ATLANTA (AP) — The remnants of Hurricane Irma forced Atlanta's international airport - the world's busiest passenger airport - to cancel nearly 200 flights early Tuesday. The storm also claimed three lives in South Carolina and two in Georgia.
The flights canceled at Hartsfield-Jackson Atlanta International Airport put the total number of interrupted trips there due to Irma at about 1,300, spokesman Andrew Gobeil said. The airport remained operational, with flights taking off and landing. However, some passengers were forced to spend the night at the airport. Gobeil said he didn't have the exact number.
Meteorologist Keith Stellman said Atlanta's airport recorded sustained winds of 45 mph (72 kph) with gusts up to 64 mph (103 kph). The National Hurricane Center said it expects Irma to drop 5 inches to 8 inches (13 to 20 centimeters) of rain across South Carolina and the northern regions of Georgia, Alabama and Mississippi through Tuesday.
Georgia's Gov. Nathan Deal lifted a mandatory evacuation order for six coastal counties. The order allows local authorities to determine when residents may return home.
Deal called the storm an "unusual" in that it affected the entire state, rather than being localized.
For that reason, Deal said, recovery "could be a bit slower."
"This is a different kind of natural disaster. We have not had one like this in the state of Georgia for a long time," Deal said in a news conference on Tuesday.
More than 1.2 million Georgia Power and Electric Membership Corp. customers were without power Tuesday morning. The utility companies said they would continue to assess damage as power is restored. The Alabama Power reported 20,000 outages mostly in eastern Alabama as the remnants of Irma toppled tree and power lines, but didn't cause major damage. The utilities said repairs could take several days.
In Atlanta, people nervously watched towering oak trees as the city, 250 miles inland, experienced its first tropical storm warning. Metropolitan Atlanta Rapid Transit Authority resumed full service Tuesday.
Weakened into a tropical depression after strafing the Caribbean and Florida, Irma still had enough force when it swirled into Georgia to cause significant damage.
Heavy rain and strong winds caused flooding along the coast, downed power lines and sent trees crashing onto homes. Traffic flowed easily on normally jammed Atlanta highways.
In Georgia, a man in his 50s was killed just outside Atlanta when a tree fell on his house, Sandy Springs police Sgt. Sam Worsham said.
A woman died when a tree fell on a vehicle in a private driveway, the Forsyth County Sheriff's Office said on its website. Martin Eason said in an interview with the AP that the victim was his mother, Nancy.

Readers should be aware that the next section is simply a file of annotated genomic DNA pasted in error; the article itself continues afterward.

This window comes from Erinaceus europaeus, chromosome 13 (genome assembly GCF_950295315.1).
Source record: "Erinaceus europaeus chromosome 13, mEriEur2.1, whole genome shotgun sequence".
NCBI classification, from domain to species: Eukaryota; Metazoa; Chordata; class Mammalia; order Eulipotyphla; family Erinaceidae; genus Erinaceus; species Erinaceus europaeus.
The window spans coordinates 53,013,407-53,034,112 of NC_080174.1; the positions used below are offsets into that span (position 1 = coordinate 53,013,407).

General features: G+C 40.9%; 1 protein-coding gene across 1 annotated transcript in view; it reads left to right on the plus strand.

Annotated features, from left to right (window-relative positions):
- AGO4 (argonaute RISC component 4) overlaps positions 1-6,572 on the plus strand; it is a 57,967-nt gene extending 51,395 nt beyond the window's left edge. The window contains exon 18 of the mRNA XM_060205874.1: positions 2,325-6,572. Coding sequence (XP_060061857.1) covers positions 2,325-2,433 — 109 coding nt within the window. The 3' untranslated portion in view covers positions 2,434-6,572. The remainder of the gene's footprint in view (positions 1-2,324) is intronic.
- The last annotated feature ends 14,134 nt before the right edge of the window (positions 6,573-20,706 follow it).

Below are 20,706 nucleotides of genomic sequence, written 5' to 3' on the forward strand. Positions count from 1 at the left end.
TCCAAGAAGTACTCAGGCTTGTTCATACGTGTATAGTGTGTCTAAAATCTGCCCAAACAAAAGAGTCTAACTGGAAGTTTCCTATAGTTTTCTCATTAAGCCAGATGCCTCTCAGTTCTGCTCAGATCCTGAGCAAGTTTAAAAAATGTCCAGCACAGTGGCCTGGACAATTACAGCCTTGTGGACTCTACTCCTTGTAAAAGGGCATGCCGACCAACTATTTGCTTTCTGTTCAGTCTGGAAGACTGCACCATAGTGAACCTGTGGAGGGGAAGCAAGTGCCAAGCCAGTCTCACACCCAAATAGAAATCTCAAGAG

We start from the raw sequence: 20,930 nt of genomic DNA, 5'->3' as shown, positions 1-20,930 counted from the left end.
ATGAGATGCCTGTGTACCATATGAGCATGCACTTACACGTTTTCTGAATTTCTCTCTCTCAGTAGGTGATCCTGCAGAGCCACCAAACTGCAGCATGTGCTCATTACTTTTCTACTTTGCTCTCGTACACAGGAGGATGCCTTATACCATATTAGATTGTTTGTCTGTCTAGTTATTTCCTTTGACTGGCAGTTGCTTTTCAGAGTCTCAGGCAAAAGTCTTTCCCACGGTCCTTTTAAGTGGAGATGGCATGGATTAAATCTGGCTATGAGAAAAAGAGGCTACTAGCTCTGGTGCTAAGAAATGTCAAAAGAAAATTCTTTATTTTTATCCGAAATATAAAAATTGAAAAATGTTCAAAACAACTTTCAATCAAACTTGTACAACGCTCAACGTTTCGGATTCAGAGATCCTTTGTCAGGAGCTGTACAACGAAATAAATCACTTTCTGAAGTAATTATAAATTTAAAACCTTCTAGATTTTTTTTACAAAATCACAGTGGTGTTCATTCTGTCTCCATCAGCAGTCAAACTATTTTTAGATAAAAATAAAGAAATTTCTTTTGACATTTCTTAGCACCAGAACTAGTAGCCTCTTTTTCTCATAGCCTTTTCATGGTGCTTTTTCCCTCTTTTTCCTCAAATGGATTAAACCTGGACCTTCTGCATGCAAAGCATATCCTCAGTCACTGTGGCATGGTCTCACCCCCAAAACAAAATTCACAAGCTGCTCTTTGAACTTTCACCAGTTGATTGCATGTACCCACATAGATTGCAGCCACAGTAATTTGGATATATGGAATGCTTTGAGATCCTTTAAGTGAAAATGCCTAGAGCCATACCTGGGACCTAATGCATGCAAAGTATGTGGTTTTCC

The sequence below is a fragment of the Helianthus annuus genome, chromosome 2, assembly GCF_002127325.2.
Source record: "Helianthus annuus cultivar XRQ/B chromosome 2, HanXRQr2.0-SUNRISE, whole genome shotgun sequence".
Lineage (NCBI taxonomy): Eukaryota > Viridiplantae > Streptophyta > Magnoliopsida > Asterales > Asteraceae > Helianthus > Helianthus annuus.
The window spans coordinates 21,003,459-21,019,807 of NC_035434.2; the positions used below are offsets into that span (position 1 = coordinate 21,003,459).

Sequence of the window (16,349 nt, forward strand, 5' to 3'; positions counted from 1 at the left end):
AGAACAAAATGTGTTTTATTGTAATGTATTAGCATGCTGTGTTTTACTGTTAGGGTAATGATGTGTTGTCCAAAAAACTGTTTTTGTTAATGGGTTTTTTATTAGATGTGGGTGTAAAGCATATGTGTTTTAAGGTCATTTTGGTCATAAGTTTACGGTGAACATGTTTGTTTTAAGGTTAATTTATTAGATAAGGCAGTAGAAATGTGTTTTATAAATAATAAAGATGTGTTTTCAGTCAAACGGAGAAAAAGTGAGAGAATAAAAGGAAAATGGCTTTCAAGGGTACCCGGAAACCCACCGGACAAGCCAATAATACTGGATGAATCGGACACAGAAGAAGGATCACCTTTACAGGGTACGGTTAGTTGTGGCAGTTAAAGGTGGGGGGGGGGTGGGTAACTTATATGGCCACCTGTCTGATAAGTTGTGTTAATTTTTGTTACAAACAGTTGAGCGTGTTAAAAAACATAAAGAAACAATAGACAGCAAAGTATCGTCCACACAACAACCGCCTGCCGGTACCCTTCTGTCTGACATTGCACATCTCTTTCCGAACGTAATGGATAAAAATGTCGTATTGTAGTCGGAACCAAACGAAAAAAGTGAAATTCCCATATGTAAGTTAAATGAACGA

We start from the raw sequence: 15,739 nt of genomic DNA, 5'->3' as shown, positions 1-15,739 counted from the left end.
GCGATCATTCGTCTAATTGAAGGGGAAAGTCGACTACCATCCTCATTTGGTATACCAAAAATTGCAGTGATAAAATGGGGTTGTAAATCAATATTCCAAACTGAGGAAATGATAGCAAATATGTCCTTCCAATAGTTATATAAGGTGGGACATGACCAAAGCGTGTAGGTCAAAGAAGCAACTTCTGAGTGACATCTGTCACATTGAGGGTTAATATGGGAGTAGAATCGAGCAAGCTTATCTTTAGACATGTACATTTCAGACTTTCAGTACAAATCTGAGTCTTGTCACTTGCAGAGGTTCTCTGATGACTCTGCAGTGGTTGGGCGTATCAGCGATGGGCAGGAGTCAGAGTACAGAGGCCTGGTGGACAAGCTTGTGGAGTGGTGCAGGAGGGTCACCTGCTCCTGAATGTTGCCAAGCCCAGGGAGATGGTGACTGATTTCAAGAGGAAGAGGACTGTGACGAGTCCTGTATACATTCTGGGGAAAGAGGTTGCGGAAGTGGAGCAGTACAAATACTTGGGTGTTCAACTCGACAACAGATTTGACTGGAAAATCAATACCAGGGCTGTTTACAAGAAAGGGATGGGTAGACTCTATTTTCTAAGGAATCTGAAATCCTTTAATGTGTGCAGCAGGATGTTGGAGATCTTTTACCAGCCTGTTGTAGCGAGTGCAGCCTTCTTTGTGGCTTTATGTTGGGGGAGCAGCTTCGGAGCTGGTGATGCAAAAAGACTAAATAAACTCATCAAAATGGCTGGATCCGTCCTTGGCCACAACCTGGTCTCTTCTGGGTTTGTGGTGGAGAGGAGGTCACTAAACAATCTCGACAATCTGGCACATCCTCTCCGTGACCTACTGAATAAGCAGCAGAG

Some 540,000 people were ordered to evacuate days earlier from Savannah and the rest of Georgia's coast. Irma sent 4 feet of ocean water into downtown Charleston, South Carolina, as the storm's center passed 250 miles (400 kilometers) away. City officials urged residents to stay off the streets.
Charles Saxon, 57, became South Carolina's first recorded death when he was struck by a tree limb while clearing debris outside his home in Calhoun Falls amid wind gusts of about 40 mph (64 kph), according to a statement from Abbeville County Coroner Ronnie Ashley. Another man was killed in a wreck on a wet and windy interstate as Irma moved past. Public Safety Director Leroy Smith said 21-year-old Zhen Tain died in the crash on Interstate 77 just east of Columbia.
Sumter County Coroner Robert Baker Jr. said 54-year-old William McBride was pronounced dead Tuesday of carbon monoxide poisoning. Baker said McBride had been running a generator inside his mobile home for at least several hours, with only a single window cracked for ventilation.
Communities along Georgia's coast were swamped by storm surge and rainfall arriving at high tide Monday afternoon. On Tybee Island east of Savannah, Holland Zellers was grabbing a kayak to reach his mother in a home near the beach.
"In the street right now, the water is knee-to-waist deep," Zeller said.
Tybee Island City Manager Shawn Gillen said waters were receding quickly, but many of the 3,000 residents' homes were flooded.
"I don't think people who have lived here a long time have ever seen flooding this bad," Gillen said.
The tidal surge sent damaged boats rushing more than three blocks onto downtown streets in St. Marys, just north of the Georgia-Florida state line, St. Marys Police Lt. Shannon Brock said.
In Alabama, hotels remained full of evacuees, most coming from Florida. A convoy of 180 FEMA trucks carrying relief supplies began making its way to Florida.
Bynum reported from Savannah. Associated Press reporters Kim Chandler in Montgomery, Alabama; John Raby in Charleston, West Virginia; Seanna Adcox in Columbia, South Carolina; and Kate Brumback and Bill Barrow in Atlanta contributed to this story.